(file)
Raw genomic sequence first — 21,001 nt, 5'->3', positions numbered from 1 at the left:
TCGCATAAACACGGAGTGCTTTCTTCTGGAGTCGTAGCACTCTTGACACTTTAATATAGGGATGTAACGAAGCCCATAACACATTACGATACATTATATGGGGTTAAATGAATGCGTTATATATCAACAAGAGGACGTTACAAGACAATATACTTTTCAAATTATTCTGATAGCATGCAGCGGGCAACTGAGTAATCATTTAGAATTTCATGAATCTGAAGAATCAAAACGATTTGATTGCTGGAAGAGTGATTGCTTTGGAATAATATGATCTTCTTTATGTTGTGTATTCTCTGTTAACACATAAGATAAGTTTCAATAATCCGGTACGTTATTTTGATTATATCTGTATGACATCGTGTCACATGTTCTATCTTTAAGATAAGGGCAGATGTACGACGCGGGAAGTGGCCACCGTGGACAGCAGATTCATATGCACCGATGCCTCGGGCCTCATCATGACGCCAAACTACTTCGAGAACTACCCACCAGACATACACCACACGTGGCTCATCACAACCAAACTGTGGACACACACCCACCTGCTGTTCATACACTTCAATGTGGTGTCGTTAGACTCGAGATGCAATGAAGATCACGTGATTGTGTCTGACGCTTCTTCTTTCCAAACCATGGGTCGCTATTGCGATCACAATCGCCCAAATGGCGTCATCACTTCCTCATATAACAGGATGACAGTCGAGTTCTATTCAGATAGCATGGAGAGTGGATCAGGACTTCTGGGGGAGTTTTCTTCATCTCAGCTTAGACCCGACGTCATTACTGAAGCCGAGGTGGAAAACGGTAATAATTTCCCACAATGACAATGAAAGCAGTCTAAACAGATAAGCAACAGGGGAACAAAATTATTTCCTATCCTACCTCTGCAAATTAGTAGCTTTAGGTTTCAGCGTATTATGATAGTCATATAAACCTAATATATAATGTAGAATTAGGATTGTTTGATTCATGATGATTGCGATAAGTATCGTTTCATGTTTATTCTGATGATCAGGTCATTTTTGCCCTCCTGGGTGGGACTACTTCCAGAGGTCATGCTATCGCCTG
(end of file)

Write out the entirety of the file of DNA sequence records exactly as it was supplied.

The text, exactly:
Raw genomic sequence first — 21,001 nt, 5'->3', positions numbered from 1 at the left:
TCGCATAAACACGGAGTGCTTTCTTCTGGAGTCGTAGCACTCTTGACACTTTAATATAGGGATGTAACGAAGCCCATAACACATTACGATACATTATATGGGGTTAAATGAATGCGTTATATATCAACAAGAGGACGTTACAAGACAATATACTTTTCAAATTATTCTGATAGCATGCAGCGGGCAACTGAGTAATCATTTAGAATTTCATGAATCTGAAGAATCAAAACGATTTGATTGCTGGAAGAGTGATTGCTTTGGAATAATATGATCTTCTTTATGTTGTGTATTCTCTGTTAACACATAAGATAAGTTTCAATAATCCGGTACGTTATTTTGATTATATCTGTATGACATCGTGTCACATGTTCTATCTTTAAGATAAGGGCAGATGTACGACGCGGGAAGTGGCCACCGTGGACAGCAGATTCATATGCACCGATGCCTCGGGCCTCATCATGACGCCAAACTACTTCGAGAACTACCCACCAGACATACACCACACGTGGCTCATCACAACCAAACTGTGGACACACACCCACCTGCTGTTCATACACTTCAATGTGGTGTCGTTAGACTCGAGATGCAATGAAGATCACGTGATTGTGTCTGACGCTTCTTCTTTCCAAACCATGGGTCGCTATTGCGATCACAATCGCCCAAATGGCGTCATCACTTCCTCATATAACAGGATGACAGTCGAGTTCTATTCAGATAGCATGGAGAGTGGATCAGGACTTCTGGGGGAGTTTTCTTCATCTCAGCTTAGACCCGACGTCATTACTGAAGCCGAGGTGGAAAACGGTAATAATTTCCCACAATGACAATGAAAGCAGTCTAAACAGATAAGCAACAGGGGAACAAAATTATTTCCTATCCTACCTCTGCAAATTAGTAGCTTTAGGTTTCAGCGTATTATGATAGTCATATAAACCTAATATATAATGTAGAATTAGGATTGTTTGATTCATGATGATTGCGATAAGTATCGTTTCATGTTTATTCTGATGATCAGGTCATTTTTGCCCTCCTGGGTGGGACTACTTCCAGAGGTCATGCTATCGCCTG